Market Is Wrong to Price in Mid-2022 Fed Hike, TD’s Misra Says
(Bloomberg) -- The bond market is misunderstanding the Federal Reserve by building interest-rate increases into the short end of the yield curve starting as early as mid-2022 amid elevated inflation, according to Priya Misra at TD Securities (USA).
“The market is pricing in the first rate hike literally right after when tapering ends,” the firm’s global head of rates strategy said Tuesday in an interview on Bloomberg TV’s Surveillance. “Our view is that there are huge Covid impacts on inflation that are going to start to decelerate. Growth is going to slow, inflation will peak.”
TD doesn’t expect the Fed to raise rates until late 2023. The call runs counter to recent trading in the U.S. Treasury market, where the spread between 2- and 10-year yields narrowed to 97 basis points last week, the tightest since August, with traders pulling forward bets on Fed rate increases.
“It is not obvious to us that the Fed has to turn around and start hiking aggressively,” Misra said. “We actually have the first rate hike much later than when the market is pricing in, a steeper curve, the front end staying a lot more anchored.”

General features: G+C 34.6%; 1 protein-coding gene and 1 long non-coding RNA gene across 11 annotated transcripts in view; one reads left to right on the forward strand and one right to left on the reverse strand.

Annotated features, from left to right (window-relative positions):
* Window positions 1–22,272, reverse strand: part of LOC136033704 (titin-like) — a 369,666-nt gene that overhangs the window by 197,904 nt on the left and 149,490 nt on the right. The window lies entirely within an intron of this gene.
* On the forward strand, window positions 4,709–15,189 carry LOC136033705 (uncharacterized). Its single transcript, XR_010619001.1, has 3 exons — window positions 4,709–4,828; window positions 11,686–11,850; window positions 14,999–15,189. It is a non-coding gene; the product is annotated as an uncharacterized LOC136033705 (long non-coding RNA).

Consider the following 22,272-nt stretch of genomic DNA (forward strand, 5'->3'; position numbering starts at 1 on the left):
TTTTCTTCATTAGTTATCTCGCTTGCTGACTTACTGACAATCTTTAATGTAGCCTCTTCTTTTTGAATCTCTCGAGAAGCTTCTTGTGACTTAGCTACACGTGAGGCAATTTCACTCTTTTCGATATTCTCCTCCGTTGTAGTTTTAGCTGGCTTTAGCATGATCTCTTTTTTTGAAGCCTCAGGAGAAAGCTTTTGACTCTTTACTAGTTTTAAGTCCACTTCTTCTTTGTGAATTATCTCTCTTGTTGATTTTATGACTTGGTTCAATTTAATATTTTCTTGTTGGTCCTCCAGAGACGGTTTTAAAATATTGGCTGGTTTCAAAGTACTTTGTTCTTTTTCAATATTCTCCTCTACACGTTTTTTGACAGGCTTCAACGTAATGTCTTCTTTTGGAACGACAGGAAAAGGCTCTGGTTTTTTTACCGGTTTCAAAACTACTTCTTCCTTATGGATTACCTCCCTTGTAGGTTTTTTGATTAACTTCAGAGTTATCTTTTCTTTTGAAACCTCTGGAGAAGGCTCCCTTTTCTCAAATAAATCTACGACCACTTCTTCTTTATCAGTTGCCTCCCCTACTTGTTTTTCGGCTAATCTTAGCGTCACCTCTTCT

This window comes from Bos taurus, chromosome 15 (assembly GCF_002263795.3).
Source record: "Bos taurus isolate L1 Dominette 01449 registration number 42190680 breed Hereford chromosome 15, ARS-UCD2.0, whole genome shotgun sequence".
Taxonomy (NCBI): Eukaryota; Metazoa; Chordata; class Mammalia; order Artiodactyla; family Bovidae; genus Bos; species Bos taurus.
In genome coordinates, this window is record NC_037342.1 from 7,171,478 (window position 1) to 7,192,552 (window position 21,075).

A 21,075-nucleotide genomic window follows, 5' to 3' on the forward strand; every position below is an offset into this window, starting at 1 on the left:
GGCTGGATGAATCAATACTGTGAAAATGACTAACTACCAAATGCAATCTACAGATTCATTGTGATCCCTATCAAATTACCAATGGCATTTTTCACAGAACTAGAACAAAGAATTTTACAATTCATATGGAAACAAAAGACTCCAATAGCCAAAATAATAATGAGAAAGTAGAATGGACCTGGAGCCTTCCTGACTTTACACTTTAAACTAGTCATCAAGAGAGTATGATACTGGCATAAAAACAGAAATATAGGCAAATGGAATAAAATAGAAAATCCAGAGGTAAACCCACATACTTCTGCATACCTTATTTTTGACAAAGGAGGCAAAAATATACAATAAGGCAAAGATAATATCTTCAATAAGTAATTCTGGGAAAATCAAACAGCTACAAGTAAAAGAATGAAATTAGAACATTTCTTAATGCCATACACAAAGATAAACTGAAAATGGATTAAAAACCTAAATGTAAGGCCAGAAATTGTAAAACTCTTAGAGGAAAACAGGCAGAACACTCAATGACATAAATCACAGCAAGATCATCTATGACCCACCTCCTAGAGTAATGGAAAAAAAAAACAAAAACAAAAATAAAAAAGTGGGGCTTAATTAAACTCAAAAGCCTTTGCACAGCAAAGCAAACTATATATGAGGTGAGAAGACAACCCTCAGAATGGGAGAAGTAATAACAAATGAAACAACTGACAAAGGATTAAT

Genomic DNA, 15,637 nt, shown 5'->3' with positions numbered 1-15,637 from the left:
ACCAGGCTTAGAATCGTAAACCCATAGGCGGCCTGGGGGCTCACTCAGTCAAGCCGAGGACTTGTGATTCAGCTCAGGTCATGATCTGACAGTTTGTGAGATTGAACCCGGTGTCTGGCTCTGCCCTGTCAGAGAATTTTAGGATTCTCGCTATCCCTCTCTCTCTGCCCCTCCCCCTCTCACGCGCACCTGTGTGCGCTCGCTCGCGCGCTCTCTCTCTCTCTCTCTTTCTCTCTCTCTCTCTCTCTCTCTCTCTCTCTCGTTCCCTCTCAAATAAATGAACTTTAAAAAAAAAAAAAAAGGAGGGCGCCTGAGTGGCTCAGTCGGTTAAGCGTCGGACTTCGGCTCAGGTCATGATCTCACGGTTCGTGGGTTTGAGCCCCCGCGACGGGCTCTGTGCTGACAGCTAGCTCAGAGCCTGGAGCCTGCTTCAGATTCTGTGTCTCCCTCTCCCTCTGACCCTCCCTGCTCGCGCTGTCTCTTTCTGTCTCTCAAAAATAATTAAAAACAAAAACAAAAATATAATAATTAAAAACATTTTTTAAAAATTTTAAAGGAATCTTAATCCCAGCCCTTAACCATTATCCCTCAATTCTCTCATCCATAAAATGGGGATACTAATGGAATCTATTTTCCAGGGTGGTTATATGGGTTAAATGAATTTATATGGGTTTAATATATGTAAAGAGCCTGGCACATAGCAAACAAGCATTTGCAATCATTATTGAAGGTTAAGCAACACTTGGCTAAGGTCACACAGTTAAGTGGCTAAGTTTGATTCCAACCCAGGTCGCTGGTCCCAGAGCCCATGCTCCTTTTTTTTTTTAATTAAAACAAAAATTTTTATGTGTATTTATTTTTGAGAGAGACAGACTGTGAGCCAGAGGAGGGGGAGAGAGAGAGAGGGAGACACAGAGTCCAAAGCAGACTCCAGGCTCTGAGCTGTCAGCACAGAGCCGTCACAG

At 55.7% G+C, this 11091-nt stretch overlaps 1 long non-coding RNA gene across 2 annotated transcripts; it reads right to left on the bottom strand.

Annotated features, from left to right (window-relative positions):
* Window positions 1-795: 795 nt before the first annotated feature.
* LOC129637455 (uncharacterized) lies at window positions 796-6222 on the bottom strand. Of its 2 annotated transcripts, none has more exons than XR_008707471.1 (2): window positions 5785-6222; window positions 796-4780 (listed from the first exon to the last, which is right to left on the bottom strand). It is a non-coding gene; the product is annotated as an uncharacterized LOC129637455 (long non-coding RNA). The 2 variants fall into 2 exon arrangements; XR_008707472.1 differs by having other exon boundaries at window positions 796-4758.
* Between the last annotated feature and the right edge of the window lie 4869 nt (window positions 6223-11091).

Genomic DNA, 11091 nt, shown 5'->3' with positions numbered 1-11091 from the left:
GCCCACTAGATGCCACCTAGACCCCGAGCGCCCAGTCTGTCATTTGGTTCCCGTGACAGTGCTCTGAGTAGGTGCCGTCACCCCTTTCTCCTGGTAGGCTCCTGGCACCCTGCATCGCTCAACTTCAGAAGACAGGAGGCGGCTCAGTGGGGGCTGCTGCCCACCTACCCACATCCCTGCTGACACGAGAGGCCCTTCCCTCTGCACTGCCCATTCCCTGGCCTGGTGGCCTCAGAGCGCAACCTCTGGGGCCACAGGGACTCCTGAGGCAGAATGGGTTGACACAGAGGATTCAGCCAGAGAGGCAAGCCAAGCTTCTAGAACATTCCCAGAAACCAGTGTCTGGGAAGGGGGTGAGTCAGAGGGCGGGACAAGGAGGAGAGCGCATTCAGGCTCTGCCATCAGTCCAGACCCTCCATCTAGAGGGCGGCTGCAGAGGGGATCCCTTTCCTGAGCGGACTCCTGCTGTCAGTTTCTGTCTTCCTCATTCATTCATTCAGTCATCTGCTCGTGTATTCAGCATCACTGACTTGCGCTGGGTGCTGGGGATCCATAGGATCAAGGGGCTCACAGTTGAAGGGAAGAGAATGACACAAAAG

Providing evidence that investors are torn over the inflation debate, that yield spread has re-steepened this week, reaching 110 basis points on Tuesday.
Misra reasons that the 6.2% annual inflation rate reported for October, the highest since 1990, will drop as demand for jobs picks up, stunting attempts to raise wages.
“There’s a lot of hidden slack” in the labor market, she said. “We also think the service economy will pick up and create demand for those jobs.”
Besides, the central bank already “has taken a pretty big step” in combating inflation by starting to taper its bond purchases, Misra said. “They are already responding to the risk of high inflation.”
To be sure, St. Louis Fed President James Bullard, also on Bloomberg TV, said the central bank may have to speed up its reduction of monetary stimulus.
“It is ultimately a view on the economy and the outlook on the economy as we recover into this post-Covid world,” Misra said.
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